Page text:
Tuesday, December 27, 2005

"ZOracle" Part I: The Problem

Optaros recently finished a project to build a prototype that adapted an elaborate Zope CMF-based custom CMS to persist content to an Oracle database rather than the ZODB. The reason for doing this was that the ZODB was not performing adequately under the heavy load that the CMS was subject to and was not open to non-Zope technologies that our client wanted to share data with at the database layer. The next set of blog posts will talk about the problem, various solutions, and what we did. These posts are slightly more technical than other posts on this blog and I won’t be insulted if some of the more management types just skim through them ;)

The problem

The system that we were working with has a very large repository (45 GB of text - images and other binary files are stored outside of the ZODB) that is continually being written to (tens of thousands of new objects a day). They use FileStorage, rather than DirectoryStorage, because there are so many objects in the ZODB that the operating system would run out of inodes. Because the database is so big and gets bombarded by so many write requests (the ZODB is effectively single threaded and is optimized for reading rather than writing), the system’s performance is just barely acceptable. There is also a risk of data corruption which would lead to extensive down time which would be disastrous for this mission critical application.

In a Zope CMF based application, everything is stored in the ZODB (except, in this case, binary files which are stored directly on the file system). This includes objects themselves, version information, history, the search indexes (called portal_catalog), and, to some extent, code. While the maintaining the search index represents a significant amount of overhead in this application, the primary target for removing from the ZODB was the actual content objects themselves because there was a desire to expose the content within the repository (read only) to non Python applications. Oracle as a repository was particularly desirable because the client owns a site-license for Oracle and wants to leverage Oracle’s capabilities of administration, tuning, and back-up and recovery.

The system already uses ZEO but technologies that would relieve pressure on the storage tier, such as Zope Replication Services, were tried and failed because of the write-intensity of the application. The right solution would improve performance and store content in fielded data (as in relational tables) rather than the ZODB. Also critical, the solution needed to go in smoothly with as little disruption as possible to the sophisticated and complex application sitting on top. None of the existing solutions seemed to have much promise.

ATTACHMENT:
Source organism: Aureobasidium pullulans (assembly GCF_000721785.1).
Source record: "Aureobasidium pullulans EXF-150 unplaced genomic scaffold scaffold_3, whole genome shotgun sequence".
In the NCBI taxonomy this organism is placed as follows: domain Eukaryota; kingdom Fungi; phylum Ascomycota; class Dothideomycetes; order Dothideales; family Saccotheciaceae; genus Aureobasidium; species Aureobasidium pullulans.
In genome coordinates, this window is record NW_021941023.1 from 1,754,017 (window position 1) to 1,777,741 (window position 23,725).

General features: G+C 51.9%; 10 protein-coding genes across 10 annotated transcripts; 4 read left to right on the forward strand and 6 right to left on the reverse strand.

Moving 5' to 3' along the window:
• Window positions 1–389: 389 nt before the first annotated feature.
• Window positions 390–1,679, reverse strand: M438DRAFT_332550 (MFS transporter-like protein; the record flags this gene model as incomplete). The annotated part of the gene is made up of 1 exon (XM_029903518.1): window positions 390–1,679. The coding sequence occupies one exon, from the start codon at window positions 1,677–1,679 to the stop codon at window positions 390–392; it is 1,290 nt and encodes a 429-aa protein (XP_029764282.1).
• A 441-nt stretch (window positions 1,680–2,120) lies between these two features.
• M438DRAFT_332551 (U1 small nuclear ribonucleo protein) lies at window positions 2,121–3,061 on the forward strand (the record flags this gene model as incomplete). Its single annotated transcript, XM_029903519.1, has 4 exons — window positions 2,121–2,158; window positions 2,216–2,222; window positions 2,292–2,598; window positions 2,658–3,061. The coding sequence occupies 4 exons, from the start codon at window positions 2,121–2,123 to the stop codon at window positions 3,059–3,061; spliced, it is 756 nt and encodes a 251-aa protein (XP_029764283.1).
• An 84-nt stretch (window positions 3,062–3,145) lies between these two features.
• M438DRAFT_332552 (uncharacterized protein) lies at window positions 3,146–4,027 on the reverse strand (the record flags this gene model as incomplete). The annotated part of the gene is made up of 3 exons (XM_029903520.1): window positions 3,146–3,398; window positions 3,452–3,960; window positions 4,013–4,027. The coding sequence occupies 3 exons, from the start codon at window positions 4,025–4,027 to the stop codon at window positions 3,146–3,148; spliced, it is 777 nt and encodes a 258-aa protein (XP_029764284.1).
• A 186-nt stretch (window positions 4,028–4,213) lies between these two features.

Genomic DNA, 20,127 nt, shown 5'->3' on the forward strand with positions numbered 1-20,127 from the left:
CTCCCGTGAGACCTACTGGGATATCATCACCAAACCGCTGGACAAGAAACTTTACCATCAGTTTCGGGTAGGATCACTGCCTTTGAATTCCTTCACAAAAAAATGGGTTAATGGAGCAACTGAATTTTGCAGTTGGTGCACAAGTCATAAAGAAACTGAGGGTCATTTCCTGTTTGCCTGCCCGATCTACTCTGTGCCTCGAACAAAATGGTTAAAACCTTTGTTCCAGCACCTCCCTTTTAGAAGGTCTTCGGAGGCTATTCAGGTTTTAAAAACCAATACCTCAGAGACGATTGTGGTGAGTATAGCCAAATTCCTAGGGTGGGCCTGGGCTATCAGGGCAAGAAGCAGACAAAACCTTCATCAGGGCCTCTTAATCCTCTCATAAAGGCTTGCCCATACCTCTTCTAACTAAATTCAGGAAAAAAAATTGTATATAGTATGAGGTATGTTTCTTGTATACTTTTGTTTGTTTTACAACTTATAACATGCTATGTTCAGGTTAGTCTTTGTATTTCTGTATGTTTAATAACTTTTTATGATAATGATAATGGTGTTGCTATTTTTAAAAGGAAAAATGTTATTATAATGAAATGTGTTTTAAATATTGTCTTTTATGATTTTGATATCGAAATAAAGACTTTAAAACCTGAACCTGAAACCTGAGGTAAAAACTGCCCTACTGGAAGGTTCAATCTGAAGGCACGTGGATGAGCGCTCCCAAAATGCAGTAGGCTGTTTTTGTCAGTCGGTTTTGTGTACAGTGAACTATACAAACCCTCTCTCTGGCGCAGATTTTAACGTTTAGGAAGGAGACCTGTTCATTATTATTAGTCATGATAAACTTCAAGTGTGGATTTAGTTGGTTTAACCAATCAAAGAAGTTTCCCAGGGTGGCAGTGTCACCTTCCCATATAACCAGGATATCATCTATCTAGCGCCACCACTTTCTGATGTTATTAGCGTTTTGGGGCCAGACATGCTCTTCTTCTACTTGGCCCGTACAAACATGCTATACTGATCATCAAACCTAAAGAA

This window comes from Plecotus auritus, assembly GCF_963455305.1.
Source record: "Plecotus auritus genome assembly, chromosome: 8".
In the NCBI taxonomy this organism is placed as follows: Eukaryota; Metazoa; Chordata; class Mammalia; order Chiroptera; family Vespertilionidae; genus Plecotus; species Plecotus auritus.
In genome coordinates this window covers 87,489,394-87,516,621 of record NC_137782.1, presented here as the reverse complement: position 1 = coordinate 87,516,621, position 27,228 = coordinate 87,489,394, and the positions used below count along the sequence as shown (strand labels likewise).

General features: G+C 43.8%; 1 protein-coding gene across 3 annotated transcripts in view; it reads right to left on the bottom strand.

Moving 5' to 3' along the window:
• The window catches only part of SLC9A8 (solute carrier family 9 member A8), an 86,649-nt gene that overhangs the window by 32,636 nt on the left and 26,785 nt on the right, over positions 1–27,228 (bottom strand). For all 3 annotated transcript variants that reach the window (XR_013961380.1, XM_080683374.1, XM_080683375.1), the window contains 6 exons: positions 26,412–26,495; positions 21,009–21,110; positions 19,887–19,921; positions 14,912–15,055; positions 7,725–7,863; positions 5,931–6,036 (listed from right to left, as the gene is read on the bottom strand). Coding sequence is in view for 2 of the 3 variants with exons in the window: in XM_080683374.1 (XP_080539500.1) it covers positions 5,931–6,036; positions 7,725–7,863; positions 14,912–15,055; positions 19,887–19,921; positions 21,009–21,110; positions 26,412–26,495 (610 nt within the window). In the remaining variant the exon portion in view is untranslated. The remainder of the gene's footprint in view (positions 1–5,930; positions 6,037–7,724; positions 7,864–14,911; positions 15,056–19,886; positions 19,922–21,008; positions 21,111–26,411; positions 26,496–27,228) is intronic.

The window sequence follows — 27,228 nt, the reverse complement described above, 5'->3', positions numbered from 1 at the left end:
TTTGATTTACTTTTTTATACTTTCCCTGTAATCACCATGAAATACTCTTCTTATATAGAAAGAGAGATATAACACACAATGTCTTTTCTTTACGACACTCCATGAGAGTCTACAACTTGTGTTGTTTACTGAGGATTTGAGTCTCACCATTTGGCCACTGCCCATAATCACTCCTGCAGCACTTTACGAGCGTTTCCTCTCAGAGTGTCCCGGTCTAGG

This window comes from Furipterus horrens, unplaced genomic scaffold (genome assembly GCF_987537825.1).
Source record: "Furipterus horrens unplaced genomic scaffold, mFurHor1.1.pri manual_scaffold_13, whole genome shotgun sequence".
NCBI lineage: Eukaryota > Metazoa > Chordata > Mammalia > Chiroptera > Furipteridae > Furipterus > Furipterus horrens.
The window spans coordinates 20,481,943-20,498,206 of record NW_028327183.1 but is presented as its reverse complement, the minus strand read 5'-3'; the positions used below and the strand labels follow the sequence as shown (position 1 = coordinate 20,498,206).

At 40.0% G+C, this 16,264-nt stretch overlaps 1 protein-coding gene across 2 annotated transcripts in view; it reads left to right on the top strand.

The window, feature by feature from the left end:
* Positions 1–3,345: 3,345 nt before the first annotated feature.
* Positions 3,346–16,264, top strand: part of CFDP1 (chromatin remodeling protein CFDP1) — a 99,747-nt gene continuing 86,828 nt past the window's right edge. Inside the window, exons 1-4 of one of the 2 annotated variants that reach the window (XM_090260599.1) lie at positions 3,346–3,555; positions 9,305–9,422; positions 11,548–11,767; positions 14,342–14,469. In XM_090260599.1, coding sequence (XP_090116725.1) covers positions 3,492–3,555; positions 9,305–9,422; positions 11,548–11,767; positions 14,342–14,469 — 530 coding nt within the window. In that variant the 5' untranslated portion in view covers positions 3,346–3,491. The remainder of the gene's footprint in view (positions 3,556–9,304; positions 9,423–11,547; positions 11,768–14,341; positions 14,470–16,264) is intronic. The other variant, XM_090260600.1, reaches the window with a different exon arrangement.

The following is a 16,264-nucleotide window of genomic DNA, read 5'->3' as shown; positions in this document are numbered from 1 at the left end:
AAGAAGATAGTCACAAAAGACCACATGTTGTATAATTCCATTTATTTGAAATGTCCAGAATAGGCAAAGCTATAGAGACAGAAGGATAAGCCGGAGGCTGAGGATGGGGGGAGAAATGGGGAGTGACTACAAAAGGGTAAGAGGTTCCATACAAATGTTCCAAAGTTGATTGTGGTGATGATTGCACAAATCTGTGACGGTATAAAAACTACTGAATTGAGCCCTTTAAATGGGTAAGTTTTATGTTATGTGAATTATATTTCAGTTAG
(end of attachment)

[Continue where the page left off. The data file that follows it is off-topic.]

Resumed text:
• OracleStorage was ruled out because, in addition to being somewhat stagnant over the passed few years, it fails on the requirement of being open to non-Zope technologies. OracleStorage stores Zope objects in Python Pickles which are serialized Python objects (equivalent to Serializable in Java. Non-Python applications would have a difficult time reading pickles.
  • The newer project APE, an Object-Relational Mapping layer for Zope (like Hibernate in the Java world), looked like a viable option but earlier prototypes using APE suffered from performance. There was also concern about how the underlying caching mechanism would behave under load. The ultimate breaker was that the documentation on configuring APE was pretty thin.
  • Another solution, which may still be used as a fall-back, was to have a nightly script that iterates through the ZODB and writes to an Oracle schema. This would solve the problem of having the content available in a relational database, but it would not solve any performance issues and would not a safeguard against corruption. This option could be selected in conjunction with Oracle storage if OracleStorage was more actively maintained.

The solution that we wound up going with took advantage of a particular design characteristic of the system: that all of a content asset's attributes were actually stored outside of the asset in a class derived from Zope’s PropertySheet.

Next: an overview of the solution we went with.